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Scientists capture a historical video of a giant squid



In the pitch-black water 750 meters below the surface of the Gulf of Mexico, a thin, wavy arm emerges from the darkness.

Suddenly he splits, and what was before a lonely, curious appendage now oozes bouquet of tentacles until finally a god-suspected giant squid blossoms out of the darkness and attacks.

And then, as suddenly as it appears, the animal disappears into the depths.

For the first time, a living giant squid had been filmed in US waters. The video was captured by a research team on an expedition funded by the National Oceanic and Atmospheric Administration to study the effects of light deprivation on deep-sea animals living 3280 feet below the surface in the "midnight zone". 1

9659002] To give birth to the historical picture, the 23-member crew had to use a special probe, lucky enough to lure the elusive squid onto a camera, and then find it under hours of video footage. And then the downloaded video had to survive a sudden lightning strike on the metalworking ship threatening the scientists' computers and, in addition, a stream of water suddenly forming in front of the port.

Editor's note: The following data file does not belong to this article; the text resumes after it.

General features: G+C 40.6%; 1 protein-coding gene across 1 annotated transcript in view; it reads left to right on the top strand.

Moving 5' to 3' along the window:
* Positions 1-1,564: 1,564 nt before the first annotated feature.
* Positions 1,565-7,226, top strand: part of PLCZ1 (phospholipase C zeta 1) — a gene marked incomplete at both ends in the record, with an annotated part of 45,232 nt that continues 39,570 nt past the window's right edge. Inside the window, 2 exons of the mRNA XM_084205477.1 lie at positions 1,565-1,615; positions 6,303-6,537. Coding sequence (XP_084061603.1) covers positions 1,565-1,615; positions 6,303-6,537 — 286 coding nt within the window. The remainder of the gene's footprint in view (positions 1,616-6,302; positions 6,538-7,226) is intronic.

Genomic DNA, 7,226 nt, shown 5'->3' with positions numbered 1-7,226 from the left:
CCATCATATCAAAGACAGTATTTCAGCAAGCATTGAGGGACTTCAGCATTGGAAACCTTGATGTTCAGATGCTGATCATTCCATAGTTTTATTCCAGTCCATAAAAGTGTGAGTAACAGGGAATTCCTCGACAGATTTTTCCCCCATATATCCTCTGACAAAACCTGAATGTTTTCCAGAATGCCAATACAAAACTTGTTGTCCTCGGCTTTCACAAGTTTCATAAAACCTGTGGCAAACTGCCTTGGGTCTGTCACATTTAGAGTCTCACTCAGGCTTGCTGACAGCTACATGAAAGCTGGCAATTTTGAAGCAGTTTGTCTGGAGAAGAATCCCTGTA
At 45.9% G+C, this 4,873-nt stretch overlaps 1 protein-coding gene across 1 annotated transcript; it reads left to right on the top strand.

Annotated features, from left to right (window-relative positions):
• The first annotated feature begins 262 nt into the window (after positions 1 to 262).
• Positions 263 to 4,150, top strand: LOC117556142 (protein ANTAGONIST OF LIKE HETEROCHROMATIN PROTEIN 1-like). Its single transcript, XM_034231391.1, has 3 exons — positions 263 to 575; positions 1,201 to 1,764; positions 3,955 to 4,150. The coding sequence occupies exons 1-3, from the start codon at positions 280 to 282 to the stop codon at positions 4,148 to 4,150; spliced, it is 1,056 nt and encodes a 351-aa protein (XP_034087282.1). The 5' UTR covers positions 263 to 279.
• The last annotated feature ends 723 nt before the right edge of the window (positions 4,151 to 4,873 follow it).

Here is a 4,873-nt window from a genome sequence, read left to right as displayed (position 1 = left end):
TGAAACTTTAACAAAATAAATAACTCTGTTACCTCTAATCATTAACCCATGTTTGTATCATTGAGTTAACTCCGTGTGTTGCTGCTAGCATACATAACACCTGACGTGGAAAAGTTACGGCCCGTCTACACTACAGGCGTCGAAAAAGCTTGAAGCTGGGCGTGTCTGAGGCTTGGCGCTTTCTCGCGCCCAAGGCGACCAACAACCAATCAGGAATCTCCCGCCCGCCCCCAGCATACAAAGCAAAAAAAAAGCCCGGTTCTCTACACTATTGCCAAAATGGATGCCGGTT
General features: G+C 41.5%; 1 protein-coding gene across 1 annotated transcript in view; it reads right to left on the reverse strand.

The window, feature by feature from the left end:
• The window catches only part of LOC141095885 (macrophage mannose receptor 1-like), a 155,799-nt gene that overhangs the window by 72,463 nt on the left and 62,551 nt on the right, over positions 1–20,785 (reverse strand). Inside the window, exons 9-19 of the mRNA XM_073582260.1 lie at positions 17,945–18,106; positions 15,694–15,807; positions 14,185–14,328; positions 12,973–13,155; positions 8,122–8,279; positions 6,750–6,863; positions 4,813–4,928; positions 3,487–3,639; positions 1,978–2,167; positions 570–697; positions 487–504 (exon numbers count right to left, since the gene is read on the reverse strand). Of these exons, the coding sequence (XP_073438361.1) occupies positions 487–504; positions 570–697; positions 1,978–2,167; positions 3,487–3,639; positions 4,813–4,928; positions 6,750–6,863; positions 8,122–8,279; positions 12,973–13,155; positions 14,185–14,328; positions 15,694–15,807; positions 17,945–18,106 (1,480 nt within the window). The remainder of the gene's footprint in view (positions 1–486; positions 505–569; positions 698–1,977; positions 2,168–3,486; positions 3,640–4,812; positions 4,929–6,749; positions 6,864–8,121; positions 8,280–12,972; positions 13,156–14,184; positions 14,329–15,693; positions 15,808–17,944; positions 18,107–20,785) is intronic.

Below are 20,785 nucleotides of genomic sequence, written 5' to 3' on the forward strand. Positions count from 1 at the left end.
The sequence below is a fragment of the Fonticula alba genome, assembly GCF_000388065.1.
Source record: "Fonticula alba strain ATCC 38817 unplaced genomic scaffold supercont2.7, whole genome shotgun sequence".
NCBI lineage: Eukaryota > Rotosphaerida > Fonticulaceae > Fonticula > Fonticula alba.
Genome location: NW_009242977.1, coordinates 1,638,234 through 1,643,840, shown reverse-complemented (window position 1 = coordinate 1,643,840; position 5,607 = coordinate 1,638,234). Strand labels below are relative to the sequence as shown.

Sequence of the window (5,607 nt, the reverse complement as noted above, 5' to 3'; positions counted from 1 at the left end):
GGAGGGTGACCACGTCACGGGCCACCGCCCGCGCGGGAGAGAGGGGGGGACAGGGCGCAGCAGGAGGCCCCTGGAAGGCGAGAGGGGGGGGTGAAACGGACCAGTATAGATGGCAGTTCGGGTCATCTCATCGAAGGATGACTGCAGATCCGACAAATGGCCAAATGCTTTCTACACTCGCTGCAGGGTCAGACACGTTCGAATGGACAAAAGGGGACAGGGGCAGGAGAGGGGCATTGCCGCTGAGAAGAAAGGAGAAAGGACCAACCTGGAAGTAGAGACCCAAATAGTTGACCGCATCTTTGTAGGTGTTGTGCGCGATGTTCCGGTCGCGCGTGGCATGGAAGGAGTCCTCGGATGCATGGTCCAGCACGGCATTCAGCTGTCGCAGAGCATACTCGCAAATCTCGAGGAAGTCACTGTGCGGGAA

Edith Aries, one of the leaders of the expedition, described the ordeal as "one of the most amazing days at sea I've ever had".

Aries spoke Sunday from the pier where Point Sur had just docked at sea after two weeks. The founder of the Ocean Research & Conservation Association reported on the dramatic events surrounding the recent discovery.

Scientists used a ram-developed camera system called The Medusa, which uses red light that is undetectable to deep-sea creatures. Discover new species and observe other elusive species. The probe was equipped with a fake jellyfish that mimics the bioluminescence defense mechanism of the invertebrates, which can signal to larger predators that there is a meal nearby to lure the squid and other animals into the camera.

At the end of the two-week expedition, 100 miles southeast of New Orleans, a giant squid pulled in the bait.

When a storm raged across the Gulf last Wednesday, Aries waited for videos of the Medusa to be processed on the ship as her colleague Nathan J. Robinson, director of the Cape Eleuthera Institute, came in.

"His eyes almost jumped out of his head," said Aries. "He did not even say anything and I knew right away that he saw something amazing on the video.

" We all screamed and other people run into the lab and we try not to get upset. In science you have to be careful not to fool yourself, "she said, but it was hard not to be happy about what they saw in the video, it looked like a giant squid, but the storm made it difficult And then, because things were not dramatic enough, the ship was struck by lightning.

Aries heard a loud bang and ran outside to a yellow cloud and brown smoke, debris scattered on the deck, and she and her colleagues immediately feared for the computers with the precious footage.

"We hurried to the lab to make the most amazing video we've ever seen It was okay, that was it, "Widder recalled, and a few hours later she told them that there was a jet of water nearby, a weather formation resembling a tornado.